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On the Greenpeace ship MV Esperanza, we are a combined crew and delegation of 36 individuals, from 14 various countries. We are bonded by a cause, and by a mission: to bring attention to Shell’s Arctic oil drilling plans, and to try to stop them.

I am one of six Indigenous delegates on board, and we add our own distinct languages to the musical mix here. My language is she shashishalhem, Taylor speaks Squamish and Audrey speaks the downriver dialect known as Hun'qumi'num', the language of the Musqueam. Victor L. Thomas, the Haida delegate speaks his language and sings all of his Haida songs, translated from stories of his people and the connection to the land and sea. Robert Holler is Anishinaabe and Michael Auger, the videographer is Cree and also speaks his language.

The cultural diversity represented on this ship is nothing less than phenomenal. I am learning so much that I wish I didn’t have to sleep. We truly are People of the Rainbow or as I would translate into my language skalamixw ?e te sachi.

Life on the boat is an adventure. It is our third day and so far people are so generous with their time and expertise. The cultural teachings of the Indigenous delegation are rich and I am so fascinated to connect with the other cultures, and both discover and confirm our common beliefs and values about the land and our relationship to the land.

It’s also an education. Information sharing amongst the crew about the environmental movement, ship protocols, sailing and life in general is continuous. In daily contact it is evident that the bond between the Indigenous delegates and the crew is strong and growing. People talk about their parents, their children and their families— all the people that are important to them but that that they have to leave behind to do the work for Greenpeace and for all of us.

Candace Campo, Greenpeace
Candace on board the MY Esperanza. Credit © Keri Coles / Greenpeace

During the first day at sea, both Victor and Robert shared a sacred pipe ceremony with the crew. It was a moment for our Indigenous delegates to share in ceremony, our deep and sincere gratitude for being on this trip. Our role is to support the communication and awareness of the impacts of oil. This includes ongoing climate change and the risk of increased tanker traffic that Shell’s Arctic plans bring to the coast— which will result in a potential or even inevitable oil spill along our coastline, including the Salish Sea the waters that as a shíshálh, Coast Salish person, I am born to protect.

There was an oil spill recently in English Bay and the response was dismal. Already, just a few days into the trip, we can imagine what it must be like to live a life with Greenpeace: mission-based travel and adventure rooted in firm protocols, and complete with immense responsibility related to safety, conduct and communicating the cause.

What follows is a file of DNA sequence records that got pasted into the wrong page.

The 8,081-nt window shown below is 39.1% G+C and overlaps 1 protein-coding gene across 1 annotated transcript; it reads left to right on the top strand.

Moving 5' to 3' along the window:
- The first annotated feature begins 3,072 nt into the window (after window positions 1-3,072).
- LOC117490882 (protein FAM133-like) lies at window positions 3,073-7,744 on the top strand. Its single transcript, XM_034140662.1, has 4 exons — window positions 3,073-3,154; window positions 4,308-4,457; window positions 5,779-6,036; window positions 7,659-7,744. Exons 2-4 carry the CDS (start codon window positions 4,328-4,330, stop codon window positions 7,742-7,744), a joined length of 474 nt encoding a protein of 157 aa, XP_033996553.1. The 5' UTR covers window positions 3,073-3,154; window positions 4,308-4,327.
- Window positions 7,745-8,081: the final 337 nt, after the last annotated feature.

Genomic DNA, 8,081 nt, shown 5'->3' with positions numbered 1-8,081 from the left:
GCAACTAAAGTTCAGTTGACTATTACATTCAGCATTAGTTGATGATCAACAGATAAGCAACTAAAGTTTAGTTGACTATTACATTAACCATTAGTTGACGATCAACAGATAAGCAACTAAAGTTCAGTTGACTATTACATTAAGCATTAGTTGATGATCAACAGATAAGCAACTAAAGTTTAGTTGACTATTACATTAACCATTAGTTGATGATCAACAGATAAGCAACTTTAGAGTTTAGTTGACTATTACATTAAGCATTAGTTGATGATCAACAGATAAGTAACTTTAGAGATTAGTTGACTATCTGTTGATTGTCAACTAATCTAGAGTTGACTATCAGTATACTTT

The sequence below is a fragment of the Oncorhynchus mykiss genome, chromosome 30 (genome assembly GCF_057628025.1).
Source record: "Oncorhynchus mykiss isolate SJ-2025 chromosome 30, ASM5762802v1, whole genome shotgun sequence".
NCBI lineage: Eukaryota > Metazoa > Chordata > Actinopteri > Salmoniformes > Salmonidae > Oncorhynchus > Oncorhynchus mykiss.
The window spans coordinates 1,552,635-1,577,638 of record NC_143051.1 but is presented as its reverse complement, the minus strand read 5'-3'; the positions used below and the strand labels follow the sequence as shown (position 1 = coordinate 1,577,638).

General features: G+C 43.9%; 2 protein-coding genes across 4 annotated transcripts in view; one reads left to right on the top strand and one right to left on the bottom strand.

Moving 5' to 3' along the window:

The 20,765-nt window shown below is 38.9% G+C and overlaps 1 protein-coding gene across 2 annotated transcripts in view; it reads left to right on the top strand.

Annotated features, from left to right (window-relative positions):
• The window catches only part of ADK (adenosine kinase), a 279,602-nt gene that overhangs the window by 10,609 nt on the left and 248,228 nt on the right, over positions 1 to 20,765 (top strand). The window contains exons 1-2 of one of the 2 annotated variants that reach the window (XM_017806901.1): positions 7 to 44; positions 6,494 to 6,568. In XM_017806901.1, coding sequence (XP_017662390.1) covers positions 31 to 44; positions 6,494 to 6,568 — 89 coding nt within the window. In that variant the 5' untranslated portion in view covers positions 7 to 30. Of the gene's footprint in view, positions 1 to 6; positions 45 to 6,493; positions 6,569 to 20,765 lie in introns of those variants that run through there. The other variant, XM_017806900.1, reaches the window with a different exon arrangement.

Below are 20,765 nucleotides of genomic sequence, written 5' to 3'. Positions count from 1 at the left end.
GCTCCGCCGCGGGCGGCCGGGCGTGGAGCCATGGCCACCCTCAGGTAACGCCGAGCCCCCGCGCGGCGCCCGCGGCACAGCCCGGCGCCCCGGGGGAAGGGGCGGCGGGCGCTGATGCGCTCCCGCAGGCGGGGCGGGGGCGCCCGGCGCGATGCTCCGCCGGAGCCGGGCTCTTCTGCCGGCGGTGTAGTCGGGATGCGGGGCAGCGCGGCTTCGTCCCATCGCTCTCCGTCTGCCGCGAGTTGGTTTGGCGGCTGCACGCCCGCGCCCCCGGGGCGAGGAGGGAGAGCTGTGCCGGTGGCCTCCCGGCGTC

This ship is home to a friendly and kind crew and they work steady. Everyone has a set of responsibilities to fulfil, and when the crew is not working in their specific roles they are teaching us the skills required for the Esperanza.

Yesterday we learned knot tying. Everyone does chores immediately after breakfast at 8 am. Yes, every corner of the ship is swept, mopped and whipped down. This is the ship of the people and it must be thoroughly maintained, we have been told — a concept easily translated and understood by us Northwest Coast people as we too are taught to treat our canoe, our crew and equipment with the utmost respect, even reverence.

Today doing chores has been difficult as the boat rocks continuously on its way up to Haida Gwaii. My stomach rocks with the waves. Sweeping the floors is difficult and I feel like a rookie trying to be nimble and somewhat mobile.

One of the crewmembers shared with me that being on the open ocean, via the Esperanza, is an adaptation that you will eventually adjust to. This brings some relief to my bruised ego, as I stagger around the ship, attempting to be both productive in my task and responsive to the big grey ocean with its rolling waves. I think to myself for a brief moment that just maybe I have a small hope, an aspiration to have a future role with Greenpeace, and then I immediately think of my husband Larry, my two children Elias and Talaysay, and the profound love and attachment I have for them and our life in North Vancouver.

This work is adventurous and it is a personal sacrifice to be away from ones family and friends. Greenpeace . . . these people are awesome.

Oil being shipped down the coast is the big issue, and it is a strong stand I know I must take. My Nation, the shíshálh (Sechelt) people are committed to clean energy and have taken measures in our own community to restore local habitats that have been degraded by over-harvesting and disregard for the importance of the ocean and land. This is why I am here, away for 10 long days from my dear family, friends and my small tour company Talaysay Tours.

When I left my husband, who knows me so well, he was excited and happy for me and he said with sincerity, “I hope you don’t get too homesick, babe.” Yes, I am a wee bit home sick, and today a little bit sea-sick. But I am just as determined as ever. Stepping outside my life of relative comfort is necessary and it is a privilege to be on this campaign People vs Oil. I have Esperanza in me – hope!